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  1. #41
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    Quote Originally Posted by hanermo View Post
    There are no rare earth motors in Tesla cars.
    Lithium in batteries is not a rare earth, its abundant.
    Rare earths are used in servos and steppers.
    We don’t know at what percentage rare earth magnets are in use with EV
    but they are. It’s the sum of many small and big motors, generators,
    and spool magnets in the industry that makes tons and tons of samarium,
    neodym, and all others.

    I didn’t say lithium was a rare earth.

    The subject of poisonous and radioactive metals in use makes me go
    berserk. Energy saving bulbs have been pressed on us and they contain
    mercury. Incandescent coil bulbs don’t. Automats steel and alloys containing
    lead are so unnecessary. Tooth repair amalgam is totally unnecessary.
    I am so glad I have no more heavy metals in my teeth! Sorry, I am a
    burnt child.

  2. #42
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    I dont know many "shade tree mechanics" that buy $100,000 cars new.
    Its kind of two different sets of car buyers.

    Rich people buy $100,000 Teslas, with the idea that they will NEVER open the hood, and, that they will sell the car before it needs major work.
    This is pretty much true for ALL $100k cars.

    I keep trying to tell you guys-
    if you worry about it lasting 500k miles, if you worry about buying parts, fixing it yourself, or lasting 30 years-

    You are not the target market.
    You will never be one of their customers, they know this already, and they dont care about your concerns.
    The buyers of $100k cars just keep buying them, and not fixing their own cars.

    Last month- March 2016- was the best year for new car sales in March in 16 years in the USA.
    At an average price of $35,000.
    2015 was the best year for car sales in over fifteen years, too, with 17.5 million new cars sold in the USA, and MORE sold in China.
    And about 1/100th of one percent of those 17.5 million cars will ever be worked on by the owners.

    Welcome to the 21st century.

  3. #43
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    This is not quite correct on facts.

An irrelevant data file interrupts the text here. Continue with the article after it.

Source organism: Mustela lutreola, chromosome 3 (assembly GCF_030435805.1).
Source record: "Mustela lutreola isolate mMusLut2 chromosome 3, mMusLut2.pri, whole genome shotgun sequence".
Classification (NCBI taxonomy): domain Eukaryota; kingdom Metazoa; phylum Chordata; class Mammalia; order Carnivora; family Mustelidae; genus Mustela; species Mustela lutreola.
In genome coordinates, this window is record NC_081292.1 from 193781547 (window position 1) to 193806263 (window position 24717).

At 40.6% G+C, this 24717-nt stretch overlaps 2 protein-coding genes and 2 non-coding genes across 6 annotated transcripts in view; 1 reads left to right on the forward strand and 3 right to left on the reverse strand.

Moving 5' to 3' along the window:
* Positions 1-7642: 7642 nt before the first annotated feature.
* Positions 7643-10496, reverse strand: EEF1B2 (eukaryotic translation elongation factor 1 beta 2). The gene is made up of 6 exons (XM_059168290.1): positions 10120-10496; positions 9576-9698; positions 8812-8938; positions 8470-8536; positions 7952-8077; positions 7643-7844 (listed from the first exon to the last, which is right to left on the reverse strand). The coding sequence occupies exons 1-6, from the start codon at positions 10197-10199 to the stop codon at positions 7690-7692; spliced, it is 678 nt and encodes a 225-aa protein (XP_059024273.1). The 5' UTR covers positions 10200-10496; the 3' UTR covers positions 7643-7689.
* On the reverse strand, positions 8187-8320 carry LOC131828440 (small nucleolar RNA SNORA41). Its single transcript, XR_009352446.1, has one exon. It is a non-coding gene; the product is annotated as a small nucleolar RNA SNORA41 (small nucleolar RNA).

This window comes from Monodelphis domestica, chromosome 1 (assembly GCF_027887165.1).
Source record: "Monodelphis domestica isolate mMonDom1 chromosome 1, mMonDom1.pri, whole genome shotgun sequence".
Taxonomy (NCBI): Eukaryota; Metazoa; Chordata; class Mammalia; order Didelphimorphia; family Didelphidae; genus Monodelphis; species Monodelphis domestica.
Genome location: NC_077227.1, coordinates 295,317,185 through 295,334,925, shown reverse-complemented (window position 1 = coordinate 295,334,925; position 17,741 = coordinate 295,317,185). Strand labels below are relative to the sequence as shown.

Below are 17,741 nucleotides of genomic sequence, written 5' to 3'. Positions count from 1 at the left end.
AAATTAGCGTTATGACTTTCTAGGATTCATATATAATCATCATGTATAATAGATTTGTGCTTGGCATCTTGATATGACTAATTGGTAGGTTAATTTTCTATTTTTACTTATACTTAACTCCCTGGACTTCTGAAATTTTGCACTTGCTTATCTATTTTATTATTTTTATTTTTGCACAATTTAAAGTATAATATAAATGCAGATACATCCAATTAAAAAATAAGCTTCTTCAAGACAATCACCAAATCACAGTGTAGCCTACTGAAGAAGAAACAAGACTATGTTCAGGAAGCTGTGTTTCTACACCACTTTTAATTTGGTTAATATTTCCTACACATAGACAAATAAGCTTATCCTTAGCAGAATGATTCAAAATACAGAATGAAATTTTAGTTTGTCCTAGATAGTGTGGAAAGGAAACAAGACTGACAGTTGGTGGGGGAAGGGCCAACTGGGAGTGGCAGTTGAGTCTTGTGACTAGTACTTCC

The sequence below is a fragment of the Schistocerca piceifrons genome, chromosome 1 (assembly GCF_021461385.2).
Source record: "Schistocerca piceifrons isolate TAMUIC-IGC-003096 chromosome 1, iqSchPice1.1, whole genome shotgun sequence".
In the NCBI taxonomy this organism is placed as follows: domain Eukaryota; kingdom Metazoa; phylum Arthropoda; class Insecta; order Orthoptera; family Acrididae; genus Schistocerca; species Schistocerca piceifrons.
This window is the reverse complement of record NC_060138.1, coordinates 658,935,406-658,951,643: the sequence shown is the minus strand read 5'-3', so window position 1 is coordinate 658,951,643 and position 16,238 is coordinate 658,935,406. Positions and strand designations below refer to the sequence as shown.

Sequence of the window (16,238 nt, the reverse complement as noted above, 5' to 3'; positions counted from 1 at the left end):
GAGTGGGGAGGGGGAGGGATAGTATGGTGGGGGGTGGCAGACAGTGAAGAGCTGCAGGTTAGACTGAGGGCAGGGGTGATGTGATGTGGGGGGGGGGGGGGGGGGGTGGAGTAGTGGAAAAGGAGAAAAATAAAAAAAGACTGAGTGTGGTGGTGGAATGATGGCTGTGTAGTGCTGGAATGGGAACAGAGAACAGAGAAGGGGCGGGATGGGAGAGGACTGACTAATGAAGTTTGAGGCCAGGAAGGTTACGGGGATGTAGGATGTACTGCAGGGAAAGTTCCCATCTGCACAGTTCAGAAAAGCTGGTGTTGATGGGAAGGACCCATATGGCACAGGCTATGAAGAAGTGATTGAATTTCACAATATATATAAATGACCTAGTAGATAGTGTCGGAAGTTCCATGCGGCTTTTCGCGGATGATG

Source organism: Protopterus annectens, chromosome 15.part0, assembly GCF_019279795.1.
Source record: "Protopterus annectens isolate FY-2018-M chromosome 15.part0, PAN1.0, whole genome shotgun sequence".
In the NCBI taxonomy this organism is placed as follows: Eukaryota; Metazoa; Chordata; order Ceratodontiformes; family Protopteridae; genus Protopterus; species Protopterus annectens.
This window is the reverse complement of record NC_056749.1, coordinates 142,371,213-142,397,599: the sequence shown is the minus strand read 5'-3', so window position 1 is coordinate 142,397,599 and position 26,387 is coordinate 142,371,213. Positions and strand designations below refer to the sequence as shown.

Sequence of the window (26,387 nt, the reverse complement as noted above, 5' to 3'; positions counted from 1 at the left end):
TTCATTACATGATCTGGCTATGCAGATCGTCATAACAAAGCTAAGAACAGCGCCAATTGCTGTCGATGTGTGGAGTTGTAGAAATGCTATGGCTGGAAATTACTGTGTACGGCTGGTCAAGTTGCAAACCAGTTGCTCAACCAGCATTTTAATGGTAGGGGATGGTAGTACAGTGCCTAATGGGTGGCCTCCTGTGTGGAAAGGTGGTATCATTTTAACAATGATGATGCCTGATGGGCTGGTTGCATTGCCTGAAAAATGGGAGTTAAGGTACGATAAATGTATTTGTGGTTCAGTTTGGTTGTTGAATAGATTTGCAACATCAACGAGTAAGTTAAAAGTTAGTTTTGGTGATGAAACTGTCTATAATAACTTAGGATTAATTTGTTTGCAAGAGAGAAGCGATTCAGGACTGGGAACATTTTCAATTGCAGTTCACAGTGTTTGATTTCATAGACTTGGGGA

There is a youtube video of a tesla motor being made.

    The motors are actually a japanese motor, and tesla makes some themselves.
    Theres a bill-of-lading somewhere from the japanese company making some of the motors.
    No idea of mix/reason.

    Its a std AC induction motor, ie a 3 phase motor like the spindle motor on most machine tools, with a VFD, that Haas calls vector drives.
    Zero percent rare earths.

    My very old Bp M head circa 1950 has a similar motor, and runs just fine, with maybe 20.000 - 40.000 hours of use on it, and its near silent.
    I use a HItach VFD to drive it.

    Most other electric cars do use rare earths in their motors.
    Again, rationale for one or the other escapes me.

    What is demonstrably true, is that AC induction motors are one of the cheapest, simplest, most rugged and powerful motive solutions made.
    The 1940s (?) Bp 3-phase motor illustrates that quite well (new motors are much more efficient).

    The tesla 300 kW / 500 Hp has a 28 kg mass, iirc, and thus costs approx 240 $ to make.
    Anything like that is made at 8$/kg in qty 50k and up, per year.

    Its one of the reasons that electric cars will take over.
    Motors - cheap. Big motors - equally cheap.
    Transmissions - none. Very Cheap.

    Most ICE cars cost about 1/3 engine, tranmission, rest to build.
    In a BEV 2/3 of that goes away, and the expensive battery subs for them.
    But the battery costs dropped, greatly, 2011-2016.

    Now, probably 110-130$ / kWh for Tesla, and maybe 180$ in 2013/2014.
    And about 80-100$ for model 3, 2017.

    At 100$, a 60 kW battery is 6000$. No big deal.

    Biggest contaminant is probably cobalt, in the battery.

    AC brushless servos do use rare earths, and are extremely efficient, long lasting, and increasingly, cheap.

    My 2.5 kW AC brushless servo on lathe is half the size, and 40% the mass, of the 1/2 Hp Bridgeport motor.

    Quote Originally Posted by Mechanola View Post
    We don’t know at what percentage rare earth magnets are in use with EV
    but they are. It’s the sum of many small and big motors, generators,